Unprofessional Way — You might look like a scammer, if you have not given any personal information and have a Gmail or Yahoo email address as John123@gmail.com. Thus, you would have a lower chance of contacting the owner.

Professional Way — You have two options

Option 1 — Use a Service: There are a few services that allow you to mask who you are to contact the owners, godaddy.com, networksolutions.com, etc, offer this. I have tried these services and have had zero success.

Option 2 — Use a small law firm or PR firm which has a website: Make sure that if you looked them up, this service should cost between $100 and $300. To find these firms, I usually ask friends for referrals or just go to someone local (every town has a small law firm). It allows the seller to see that they are being contacted by someone real and it does not jack up the price.

#7 Valuation

As we mentioned, it is difficult for one to say the actual intrinsic value or the comparable rates. Many times, you are dealing with an individual owner, and the domain is worth what they sell it for.

#8 How much to spend?

How many letters is the name
3–4 letter words are expensive. They can sell for anywhere between 5k-500k
5 letters and above start to get cheaper

How many words is the name?
1 word is most valuable, each additional word is less valuable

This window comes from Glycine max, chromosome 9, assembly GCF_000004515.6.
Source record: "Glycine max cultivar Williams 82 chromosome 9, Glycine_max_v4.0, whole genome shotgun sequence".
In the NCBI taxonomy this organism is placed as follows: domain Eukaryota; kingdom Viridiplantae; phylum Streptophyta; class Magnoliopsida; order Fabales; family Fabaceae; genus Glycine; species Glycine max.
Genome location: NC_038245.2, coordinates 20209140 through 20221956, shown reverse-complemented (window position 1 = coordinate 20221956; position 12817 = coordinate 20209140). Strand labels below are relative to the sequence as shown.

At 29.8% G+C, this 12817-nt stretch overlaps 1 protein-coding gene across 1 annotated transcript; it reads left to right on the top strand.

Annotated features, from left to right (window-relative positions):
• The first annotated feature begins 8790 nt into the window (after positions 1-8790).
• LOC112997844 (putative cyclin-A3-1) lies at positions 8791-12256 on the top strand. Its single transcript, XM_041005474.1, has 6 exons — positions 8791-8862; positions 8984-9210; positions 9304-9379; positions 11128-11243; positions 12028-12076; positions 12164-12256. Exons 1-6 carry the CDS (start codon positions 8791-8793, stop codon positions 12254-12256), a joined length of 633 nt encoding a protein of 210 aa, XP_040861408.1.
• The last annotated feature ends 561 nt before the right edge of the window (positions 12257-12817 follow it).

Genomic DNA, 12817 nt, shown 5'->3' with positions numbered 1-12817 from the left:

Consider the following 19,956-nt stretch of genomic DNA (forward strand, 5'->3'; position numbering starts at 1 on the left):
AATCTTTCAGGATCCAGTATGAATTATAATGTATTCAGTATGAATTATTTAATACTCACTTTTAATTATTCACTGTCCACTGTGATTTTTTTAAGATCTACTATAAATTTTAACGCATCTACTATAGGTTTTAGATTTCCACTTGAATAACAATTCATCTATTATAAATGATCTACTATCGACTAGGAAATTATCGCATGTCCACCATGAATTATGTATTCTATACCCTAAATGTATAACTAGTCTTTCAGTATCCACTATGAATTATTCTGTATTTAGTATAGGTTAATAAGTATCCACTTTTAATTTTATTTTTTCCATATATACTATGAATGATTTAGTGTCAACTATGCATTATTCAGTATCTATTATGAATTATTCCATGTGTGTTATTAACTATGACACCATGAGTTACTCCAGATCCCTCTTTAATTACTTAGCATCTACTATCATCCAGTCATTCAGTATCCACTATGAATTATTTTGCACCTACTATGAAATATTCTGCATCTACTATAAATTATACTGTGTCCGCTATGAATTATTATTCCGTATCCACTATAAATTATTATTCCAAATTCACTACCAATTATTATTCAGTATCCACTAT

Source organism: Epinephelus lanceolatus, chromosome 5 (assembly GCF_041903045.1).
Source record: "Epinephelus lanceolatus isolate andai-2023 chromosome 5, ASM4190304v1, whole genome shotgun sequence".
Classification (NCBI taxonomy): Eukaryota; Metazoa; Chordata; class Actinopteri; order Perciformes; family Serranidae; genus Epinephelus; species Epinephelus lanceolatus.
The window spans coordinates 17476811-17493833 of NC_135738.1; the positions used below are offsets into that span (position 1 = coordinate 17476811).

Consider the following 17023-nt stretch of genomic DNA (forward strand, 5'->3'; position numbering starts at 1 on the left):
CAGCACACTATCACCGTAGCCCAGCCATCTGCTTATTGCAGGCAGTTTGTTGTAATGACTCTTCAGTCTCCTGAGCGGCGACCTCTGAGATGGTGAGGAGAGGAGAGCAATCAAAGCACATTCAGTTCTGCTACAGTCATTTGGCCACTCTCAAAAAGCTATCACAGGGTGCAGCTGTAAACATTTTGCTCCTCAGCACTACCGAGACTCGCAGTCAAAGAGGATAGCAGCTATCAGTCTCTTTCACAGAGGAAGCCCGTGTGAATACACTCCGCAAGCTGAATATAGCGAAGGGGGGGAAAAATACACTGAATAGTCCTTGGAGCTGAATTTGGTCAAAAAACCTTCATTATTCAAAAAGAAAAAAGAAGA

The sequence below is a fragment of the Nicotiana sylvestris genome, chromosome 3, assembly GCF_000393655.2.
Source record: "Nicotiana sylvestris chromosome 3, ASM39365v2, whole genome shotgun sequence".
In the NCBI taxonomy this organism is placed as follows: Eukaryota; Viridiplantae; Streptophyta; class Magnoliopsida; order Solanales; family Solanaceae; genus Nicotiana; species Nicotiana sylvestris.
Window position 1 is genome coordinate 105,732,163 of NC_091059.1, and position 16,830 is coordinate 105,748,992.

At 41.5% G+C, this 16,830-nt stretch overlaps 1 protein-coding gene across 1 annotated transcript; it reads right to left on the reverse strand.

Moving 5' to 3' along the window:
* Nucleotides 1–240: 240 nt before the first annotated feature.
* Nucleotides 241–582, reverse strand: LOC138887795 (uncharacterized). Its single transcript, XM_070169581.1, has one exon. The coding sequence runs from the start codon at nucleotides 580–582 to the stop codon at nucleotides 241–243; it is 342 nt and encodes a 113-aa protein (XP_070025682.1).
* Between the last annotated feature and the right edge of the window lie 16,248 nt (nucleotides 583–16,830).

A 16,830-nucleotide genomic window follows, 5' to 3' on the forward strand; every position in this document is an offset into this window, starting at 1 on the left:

How easy is it to spell?

Is there a reason why people would type this word(s) in their browser?

You can get a traffic analysis on the domain from compete.com if you want to get the actual numbers

Do the words naturally go together like “Phone tag”, or are they random like “Micro soft”?

The less natural they are, the lower the value of the name.

If the domain has a “my”, “the” or other like word in front of it then it is going to be worth a lot less.

How will this domain affect my business? 
A better domain is more viral, which reduces customer acquisition cost
What is each customer worth to you?
What is your current customer acquisition cost?

#9 Negotiation

Here are the typical negotiation responses after you get in contact with the owner:

“I will sell it to you for $800,000” — When you get ridiculous offers, you typically go back with what you think they are worth.

“I don’t know, what do you think” — This person wants to sell. They are going to negotiate you up for sure. According to research, typically you should go in at 20–30% below your bottom range of your budget.

“$500” (when you think it is worth $5,000) — It is great that you find the price appropriate. But be careful though, if you just say “yes”, you might spook the seller, as they will think they underpriced their domain.

“$5,000” (when you think it is worth $5,000) — Use the information from second pointer above, but you do not have to be as cautious because you are close to market.

#10 Get them to agree

Get them to agree to your contract and if you get an yes, be quick in opening an Escrow Account. The faster you fund the account the better chance you have of the seller not being able to back out.

About the author

Rachael Chapman

A Complete Gamer and a Tech Geek . Brings out all her thoughts and Love in Writting Techie blogs.